Saturday, November 21, 2009

Short Cuts (2009): Part 3

White Rabbits - It's Frightening

Driven by backbeats and floor tom pounding, It’s Frightening finds White Rabbits with a pummeling sonic onslaught of percussion behind a heap of fractured indie rock and gloomily stilted vocals. This doesn’t always work as well as White Rabbits would like, though. The offshoot of this formula that they found for themselves, is that things can become too… formulaic. Still, this is mostly successful, and even marginally impressive. B- (read the full review here)

Magik Markers - Balf Quarry

Like any Magik Markers album, Balf Quarry is hardly an easy listen. It’s mostly in the way that their noise rock posturing can some times get in the way of the more traditional song writing tropes—which are evident, despite the band’s best efforts—and produce varying results. Just no-wave enough to be completely frustrating and invigorating. C+ (read the full review here)

Japandroids - Post-Nothing

Post-Nothing’s two basic speeds: thrashing pop and reflective noise. Fortunately, the two sides come together in a far less predictable way than would be usually expected, making large portions of the LP thoroughly compelling, if not truly authentic. Filled with bounce, bite and surprising cohesion, Post-Nothing is a deceptive little piece that is as much fun as it is subversive. The stepson of a real punk album. B+ (read the full review here)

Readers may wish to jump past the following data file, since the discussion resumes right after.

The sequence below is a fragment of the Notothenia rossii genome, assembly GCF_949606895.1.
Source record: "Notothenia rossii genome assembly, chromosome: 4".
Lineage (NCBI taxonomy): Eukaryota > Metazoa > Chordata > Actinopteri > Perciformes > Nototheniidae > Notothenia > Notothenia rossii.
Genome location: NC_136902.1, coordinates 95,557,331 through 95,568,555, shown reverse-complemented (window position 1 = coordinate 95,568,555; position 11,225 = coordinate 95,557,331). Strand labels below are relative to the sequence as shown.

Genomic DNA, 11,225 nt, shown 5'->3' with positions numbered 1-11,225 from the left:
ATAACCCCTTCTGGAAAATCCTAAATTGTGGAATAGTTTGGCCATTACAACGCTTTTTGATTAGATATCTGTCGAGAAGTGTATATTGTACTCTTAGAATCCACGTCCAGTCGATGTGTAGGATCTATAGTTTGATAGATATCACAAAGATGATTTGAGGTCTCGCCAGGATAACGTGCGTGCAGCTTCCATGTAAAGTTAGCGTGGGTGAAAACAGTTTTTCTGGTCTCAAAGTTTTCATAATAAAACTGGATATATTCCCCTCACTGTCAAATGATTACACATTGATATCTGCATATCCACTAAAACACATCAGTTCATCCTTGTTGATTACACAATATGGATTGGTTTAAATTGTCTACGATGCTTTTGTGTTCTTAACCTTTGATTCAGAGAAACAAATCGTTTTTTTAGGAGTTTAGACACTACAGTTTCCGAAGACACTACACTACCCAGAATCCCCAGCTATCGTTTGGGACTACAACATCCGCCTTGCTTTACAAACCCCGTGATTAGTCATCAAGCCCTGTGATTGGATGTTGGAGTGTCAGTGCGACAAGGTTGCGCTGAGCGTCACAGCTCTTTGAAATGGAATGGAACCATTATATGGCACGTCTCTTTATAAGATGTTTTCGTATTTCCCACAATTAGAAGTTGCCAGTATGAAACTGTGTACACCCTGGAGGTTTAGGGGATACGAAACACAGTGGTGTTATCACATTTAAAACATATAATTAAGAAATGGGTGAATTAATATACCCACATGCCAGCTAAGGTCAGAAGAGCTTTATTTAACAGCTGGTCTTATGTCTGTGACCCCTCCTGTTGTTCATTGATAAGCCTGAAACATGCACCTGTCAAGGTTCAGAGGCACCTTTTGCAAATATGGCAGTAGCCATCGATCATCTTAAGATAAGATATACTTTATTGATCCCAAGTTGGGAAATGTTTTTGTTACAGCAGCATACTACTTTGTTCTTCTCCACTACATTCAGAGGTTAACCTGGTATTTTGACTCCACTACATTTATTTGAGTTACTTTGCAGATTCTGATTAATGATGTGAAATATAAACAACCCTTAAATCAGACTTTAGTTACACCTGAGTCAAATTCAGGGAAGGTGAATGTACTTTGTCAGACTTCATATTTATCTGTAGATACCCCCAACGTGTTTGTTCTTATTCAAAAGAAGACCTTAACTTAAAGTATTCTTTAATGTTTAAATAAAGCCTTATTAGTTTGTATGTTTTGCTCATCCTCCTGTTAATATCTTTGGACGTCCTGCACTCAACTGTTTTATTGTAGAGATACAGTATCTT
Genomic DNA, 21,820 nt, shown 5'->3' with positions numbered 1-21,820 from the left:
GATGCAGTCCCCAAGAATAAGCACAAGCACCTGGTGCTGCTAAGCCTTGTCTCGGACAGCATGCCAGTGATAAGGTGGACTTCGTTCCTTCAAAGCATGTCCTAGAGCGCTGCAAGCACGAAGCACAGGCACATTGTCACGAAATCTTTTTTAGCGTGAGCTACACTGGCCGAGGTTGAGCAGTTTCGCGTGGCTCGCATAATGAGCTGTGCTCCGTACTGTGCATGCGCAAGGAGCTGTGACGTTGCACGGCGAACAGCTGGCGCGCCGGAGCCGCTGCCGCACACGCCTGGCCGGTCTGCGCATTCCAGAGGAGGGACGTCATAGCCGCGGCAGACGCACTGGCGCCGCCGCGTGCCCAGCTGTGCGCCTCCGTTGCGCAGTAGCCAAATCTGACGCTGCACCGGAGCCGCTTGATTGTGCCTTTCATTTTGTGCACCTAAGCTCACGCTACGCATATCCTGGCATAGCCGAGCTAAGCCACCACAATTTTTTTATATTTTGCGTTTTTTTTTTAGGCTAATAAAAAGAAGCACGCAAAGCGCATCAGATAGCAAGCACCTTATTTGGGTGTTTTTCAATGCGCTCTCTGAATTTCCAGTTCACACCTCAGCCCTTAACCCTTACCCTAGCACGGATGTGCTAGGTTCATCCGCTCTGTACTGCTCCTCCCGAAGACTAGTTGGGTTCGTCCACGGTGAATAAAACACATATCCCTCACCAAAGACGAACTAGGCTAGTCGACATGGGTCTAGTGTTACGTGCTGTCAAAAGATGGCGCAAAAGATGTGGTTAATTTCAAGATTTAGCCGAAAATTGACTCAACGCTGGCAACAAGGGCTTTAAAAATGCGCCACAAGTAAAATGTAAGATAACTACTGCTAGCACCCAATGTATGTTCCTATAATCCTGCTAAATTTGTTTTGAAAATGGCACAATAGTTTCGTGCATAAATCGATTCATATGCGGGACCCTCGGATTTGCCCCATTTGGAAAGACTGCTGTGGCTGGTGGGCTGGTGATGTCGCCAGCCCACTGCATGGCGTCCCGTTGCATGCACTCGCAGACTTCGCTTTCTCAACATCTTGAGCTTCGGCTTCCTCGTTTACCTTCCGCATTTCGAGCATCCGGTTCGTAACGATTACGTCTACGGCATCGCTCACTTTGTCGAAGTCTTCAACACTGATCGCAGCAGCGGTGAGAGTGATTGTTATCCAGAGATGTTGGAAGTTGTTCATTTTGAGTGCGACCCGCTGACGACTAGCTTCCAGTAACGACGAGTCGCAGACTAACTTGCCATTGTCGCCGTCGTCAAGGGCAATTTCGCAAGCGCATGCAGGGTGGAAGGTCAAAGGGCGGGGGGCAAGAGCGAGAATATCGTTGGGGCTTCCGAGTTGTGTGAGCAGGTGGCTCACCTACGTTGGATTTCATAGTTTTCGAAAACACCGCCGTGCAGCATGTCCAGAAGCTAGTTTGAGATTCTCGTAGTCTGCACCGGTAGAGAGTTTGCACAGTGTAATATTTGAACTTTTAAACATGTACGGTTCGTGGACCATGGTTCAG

Spinnerette - Spinnerette

Complete with anti-pop facades, Spinnerette acts as a weird time capsule that has been unearthed just a bit too soon. It’s a curious throwback that gets more curious as it trudges along through all of its digitized breakdowns and fuzzed up grunge guitars. It mostly comes off like some long abandoned Butch Vig production that he was only half invested in and would rather not talk about anyway. C- (read the full review here)

Mission of Burma - The Sound, The Speed, The Light

Oh, yes. The loudest fracking album of the year, once again. Completely vintage Burma with such little deviation from what has always made them so great. And it's not the dissonance, the noise, or those discordant rhythms that keep a band like this compelling at this point. Those are all part of it, yes, but mainly it's how easily those elements are crafted into a force so refreshing yet still so jolting. A-

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